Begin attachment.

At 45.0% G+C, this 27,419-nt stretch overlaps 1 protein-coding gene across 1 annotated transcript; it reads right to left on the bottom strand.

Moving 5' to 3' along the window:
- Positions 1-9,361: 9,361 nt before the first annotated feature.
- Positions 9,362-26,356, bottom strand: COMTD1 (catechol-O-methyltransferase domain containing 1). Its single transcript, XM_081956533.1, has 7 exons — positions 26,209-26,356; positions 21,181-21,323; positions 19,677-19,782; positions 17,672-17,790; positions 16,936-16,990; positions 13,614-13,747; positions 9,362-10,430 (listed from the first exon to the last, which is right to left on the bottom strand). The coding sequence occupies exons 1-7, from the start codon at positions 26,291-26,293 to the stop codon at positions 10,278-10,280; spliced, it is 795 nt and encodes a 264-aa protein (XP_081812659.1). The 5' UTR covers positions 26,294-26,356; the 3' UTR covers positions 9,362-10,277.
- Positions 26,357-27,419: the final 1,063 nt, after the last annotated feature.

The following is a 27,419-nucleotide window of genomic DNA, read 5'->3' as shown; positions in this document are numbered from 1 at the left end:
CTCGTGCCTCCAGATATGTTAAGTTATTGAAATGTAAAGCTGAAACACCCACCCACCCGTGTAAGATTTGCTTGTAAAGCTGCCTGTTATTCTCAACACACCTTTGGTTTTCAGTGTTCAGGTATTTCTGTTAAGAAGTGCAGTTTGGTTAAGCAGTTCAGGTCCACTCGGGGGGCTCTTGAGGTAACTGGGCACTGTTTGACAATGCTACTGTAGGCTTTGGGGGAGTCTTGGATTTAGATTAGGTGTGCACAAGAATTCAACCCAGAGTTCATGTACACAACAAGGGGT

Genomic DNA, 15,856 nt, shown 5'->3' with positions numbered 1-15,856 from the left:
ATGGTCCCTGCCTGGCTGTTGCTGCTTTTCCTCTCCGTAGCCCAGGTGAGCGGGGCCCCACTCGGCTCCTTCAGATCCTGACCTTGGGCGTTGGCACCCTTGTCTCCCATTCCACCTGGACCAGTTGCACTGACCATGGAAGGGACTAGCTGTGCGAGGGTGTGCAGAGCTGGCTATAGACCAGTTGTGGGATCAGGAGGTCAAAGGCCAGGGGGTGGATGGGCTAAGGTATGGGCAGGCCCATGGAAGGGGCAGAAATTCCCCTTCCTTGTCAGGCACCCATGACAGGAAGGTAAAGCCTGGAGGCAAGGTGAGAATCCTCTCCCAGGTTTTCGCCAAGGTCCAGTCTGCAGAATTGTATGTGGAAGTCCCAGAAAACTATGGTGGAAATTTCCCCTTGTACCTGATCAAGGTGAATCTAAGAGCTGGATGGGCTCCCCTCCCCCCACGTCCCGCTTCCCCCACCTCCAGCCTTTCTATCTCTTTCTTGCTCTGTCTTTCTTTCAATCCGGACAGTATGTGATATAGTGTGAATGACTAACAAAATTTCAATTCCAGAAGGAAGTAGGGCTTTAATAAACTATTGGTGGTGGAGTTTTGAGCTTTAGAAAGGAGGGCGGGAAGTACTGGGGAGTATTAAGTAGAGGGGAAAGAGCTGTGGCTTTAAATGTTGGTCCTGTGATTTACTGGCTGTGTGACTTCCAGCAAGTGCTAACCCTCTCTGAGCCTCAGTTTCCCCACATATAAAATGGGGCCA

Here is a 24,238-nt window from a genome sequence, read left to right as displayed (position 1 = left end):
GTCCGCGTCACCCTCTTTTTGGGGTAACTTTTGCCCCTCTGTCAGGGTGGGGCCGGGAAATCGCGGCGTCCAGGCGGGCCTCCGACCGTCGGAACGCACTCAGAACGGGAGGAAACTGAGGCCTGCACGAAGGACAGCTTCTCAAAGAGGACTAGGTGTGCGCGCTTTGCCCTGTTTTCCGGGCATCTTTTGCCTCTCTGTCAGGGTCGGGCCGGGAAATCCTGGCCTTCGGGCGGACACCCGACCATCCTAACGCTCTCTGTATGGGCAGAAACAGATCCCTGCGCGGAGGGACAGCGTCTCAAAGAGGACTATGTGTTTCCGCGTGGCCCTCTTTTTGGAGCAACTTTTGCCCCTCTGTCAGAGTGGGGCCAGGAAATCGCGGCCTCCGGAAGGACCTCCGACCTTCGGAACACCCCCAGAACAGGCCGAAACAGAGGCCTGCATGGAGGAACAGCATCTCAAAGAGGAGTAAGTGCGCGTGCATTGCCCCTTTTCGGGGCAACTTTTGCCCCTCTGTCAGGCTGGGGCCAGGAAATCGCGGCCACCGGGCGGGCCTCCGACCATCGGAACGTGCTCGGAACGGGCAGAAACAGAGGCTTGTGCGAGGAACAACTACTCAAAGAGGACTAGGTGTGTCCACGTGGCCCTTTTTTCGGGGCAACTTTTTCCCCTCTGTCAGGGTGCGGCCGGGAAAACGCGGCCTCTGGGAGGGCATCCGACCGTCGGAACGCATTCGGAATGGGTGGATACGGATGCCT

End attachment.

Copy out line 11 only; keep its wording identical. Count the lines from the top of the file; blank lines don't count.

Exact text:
GTCCGCGTCACCCTCTTTTTGGGGTAACTTTTGCCCCTCTGTCAGGGTGGGGCCGGGAAATCGCGGCGTCCAGGCGGGCCTCCGACCGTCGGAACGCACTCAGAACGGGAGGAAACTGAGGCCTGCACGAAGGACAGCTTCTCAAAGAGGACTAGGTGTGCGCGCTTTGCCCTGTTTTCCGGGCATCTTTTGCCTCTCTGTCAGGGTCGGGCCGGGAAATCCTGGCCTTCGGGCGGACACCCGACCATCCTAACGCTCTCTGTATGGGCAGAAACAGATCCCTGCGCGGAGGGACAGCGTCTCAAAGAGGACTATGTGTTTCCGCGTGGCCCTCTTTTTGGAGCAACTTTTGCCCCTCTGTCAGAGTGGGGCCAGGAAATCGCGGCCTCCGGAAGGACCTCCGACCTTCGGAACACCCCCAGAACAGGCCGAAACAGAGGCCTGCATGGAGGAACAGCATCTCAAAGAGGAGTAAGTGCGCGTGCATTGCCCCTTTTCGGGGCAACTTTTGCCCCTCTGTCAGGCTGGGGCCAGGAAATCGCGGCCACCGGGCGGGCCTCCGACCATCGGAACGTGCTCGGAACGGGCAGAAACAGAGGCTTGTGCGAGGAACAACTACTCAAAGAGGACTAGGTGTGTCCACGTGGCCCTTTTTTCGGGGCAACTTTTTCCCCTCTGTCAGGGTGCGGCCGGGAAAACGCGGCCTCTGGGAGGGCATCCGACCGTCGGAACGCATTCGGAATGGGTGGATACGGATGCCT